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follies of the lower part of mankind. Boileau, one of the best modern critics, asserts, that comedy will not admit of tragic distress :
Le comique, ennemi des soupirs et des pleurs,
Nor is this rule without the strongest foundation in nature, as the distresses of the mean by no means affect us so strongly as the calamities of the great. When tragedy exhibits to us some great man fallen from his height, and struggling with want and adversity, we feel his situation in the same manner, as we suppose he himself must feel, and our pity is increased in proportion to the height from which he fell. On the contrary, we do not so strongly sympathize with one born in humbler circumstances, and encountering accidental distress: so that while we melt for Belisarius, we scarcely give halfpence to the beggar who accosts us in the street. The one has our pity; the other our contempt. Distress, therefore, is the proper object of tragedy, since the great excite our pity by their fall; but not equally so of comedy, since the actors employed in it are originally so mean, that they sink but little by their fall.
Since the first origin of the stage, tragedy and comedy have run in distinct channels, and never till of late encroached upon the provinces of each other. Terence, who seems to have made the nearest approaches, always judiciously stops short before he comes to the downright pathetic; and yet he is even reproached by Cæsar for wanting the vis comica. All the other comic writers of antiquity aim only at rendering folly or vice ridiculous, but never exalt their characters into buskined pomp, or make what Voltaire humorously calls a tradesman's tragedy.
Yet notwithstanding this weight of authority, and the universal practice of former ages, a new species of dramatic composition has been introduced, under the name of sentimental comedy, in which the virtues of private life are exhibited, rather than the vices exposed; and the distresses rather than the faults of mankind make our interest in the piece. These comedies have had of late great success, perhaps from their novelty, and also from their flattering every man in his favourite foible. In these plays almost all the characters are good, and exceedingly generous; they
are lavish enough of their tin money on the stage; and though they want humour, have abundance of sentiment and feeling. If they happen to have faults or foibles, the spectator is taught, not only to pardon, but to applaud them, in consideration of the goodness of their hearts; so that folly, instead of being ridiculed, is commended, and the comedy aims at touching_our passions without the power of being truly pathetic. In this manner we are likely to lose one great source of entertainment on the stage; for while the comic poet is invading the province of the tragic muse, he leaves her lovely sister quite neglected. Of this, however, he is no way solicitous, as he measures his fame by his profits. But it will be said, that the theatre is formed to amuse mankind, and that it matters little, if this end be answered, by what means it is obtained. If mankind find delight in weeping at comedy, it would be cruel to abridge them in that or any other innocent pleasure. If those pieces are denied the name of comedies, yet call them by any other name, and if they are delightful, they are good. Their success, it will be said, is a mark of their merit, and it is only abridging our happiness to deny us an inlet to amusement.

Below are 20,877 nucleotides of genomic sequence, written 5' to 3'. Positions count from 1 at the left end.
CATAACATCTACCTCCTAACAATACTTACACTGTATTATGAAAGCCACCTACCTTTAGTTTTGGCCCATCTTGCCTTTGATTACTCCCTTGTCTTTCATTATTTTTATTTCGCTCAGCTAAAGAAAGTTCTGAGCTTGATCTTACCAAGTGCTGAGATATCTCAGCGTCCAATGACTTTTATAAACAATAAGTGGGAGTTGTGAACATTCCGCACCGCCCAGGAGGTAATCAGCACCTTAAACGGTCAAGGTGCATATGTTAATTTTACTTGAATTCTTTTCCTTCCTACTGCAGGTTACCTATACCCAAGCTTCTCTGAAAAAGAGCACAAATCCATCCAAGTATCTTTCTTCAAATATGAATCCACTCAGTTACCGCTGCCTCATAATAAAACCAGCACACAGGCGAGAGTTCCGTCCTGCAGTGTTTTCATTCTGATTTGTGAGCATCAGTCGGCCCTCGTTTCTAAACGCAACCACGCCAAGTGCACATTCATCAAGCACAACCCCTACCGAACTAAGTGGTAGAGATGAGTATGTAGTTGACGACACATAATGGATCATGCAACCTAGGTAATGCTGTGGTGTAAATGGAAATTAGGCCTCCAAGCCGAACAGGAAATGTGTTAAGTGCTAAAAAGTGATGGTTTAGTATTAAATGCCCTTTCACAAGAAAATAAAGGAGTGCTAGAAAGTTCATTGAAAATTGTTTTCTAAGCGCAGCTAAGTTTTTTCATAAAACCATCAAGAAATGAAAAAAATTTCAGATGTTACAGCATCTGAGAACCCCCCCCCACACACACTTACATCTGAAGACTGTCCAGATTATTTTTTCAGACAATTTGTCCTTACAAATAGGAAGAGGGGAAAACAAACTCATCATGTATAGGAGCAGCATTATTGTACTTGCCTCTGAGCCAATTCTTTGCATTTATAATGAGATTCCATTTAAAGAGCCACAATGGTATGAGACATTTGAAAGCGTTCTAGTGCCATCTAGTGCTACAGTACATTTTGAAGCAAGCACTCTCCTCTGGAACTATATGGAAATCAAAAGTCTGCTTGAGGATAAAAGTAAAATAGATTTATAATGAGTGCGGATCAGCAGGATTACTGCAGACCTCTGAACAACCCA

These objections, however, are rather specious than solid. It is true, that amusement is a great object of the theatre, and it will be allowed that these sentimental pieces do often amuse us; but the question is, whether the true comedy would not amuse us more? The question is, whether a character supported throughout a piece with its ridicule still attending, would not give us more delight than this species of bastard tragedy, which only is applauded because it is new?
A friend of mine, who was sitting unmoved at one of these sentimental pieces, was asked how he could be so indifferent?"Why, truly," says he, "as the hero is but a tradesman, it is indifferent to me whether he be turned out of his counting-house on Fish-street Hill, since he will still have enough left to open shop in St Giles's."
The other objection is as ill-grounded; for though we should give these pieces another name, it will not mend their efficacy. It will continue a kind of mulish production, with all the defects of its opposite parents, and marked with sterility. If we are permitted to make comedy weep, we have an equal right to make tragedy laugh, and to set down in blank verse the jests and repartees of all the attendants in a funeral procession. But there is one argument in favour of sentimental comedy,
which will keep it on the stage, in spite of all that can be said against it. It is, of all others, the most easily written. Those abilities that can hammer out a novel, are fully sufficient for the production of a sentimental comedy. It is only sufficient to raise the characters a little; to deck out the hero with a ribbon, or give the heroine a title; then to put an insipid dialogue, without character or humour, into their mouths, give them mighty good hearts, very fine clothes, furnish a new set of scenes, make a pathetic scene or two, with a sprinkling of tender melancholy conversation through the whole, and there is no doubt but all the ladies will cry, and all the gentlemen applaud.
Humour at present seems to be departing from the stage, and it will soon happen that our comic players will have nothing left for it but a fine coat and a song. It depends upon the audience whether they will actually drive those poor merry creatures from the stage, or sit at a play as gloomy as at the tabernacle. It is not easy to recover an art when once lost; and it will be but a just punishment, that when, by our being too fastidious, we have banished humour from the stage, we should ourselves be deprived of the art of laughing.*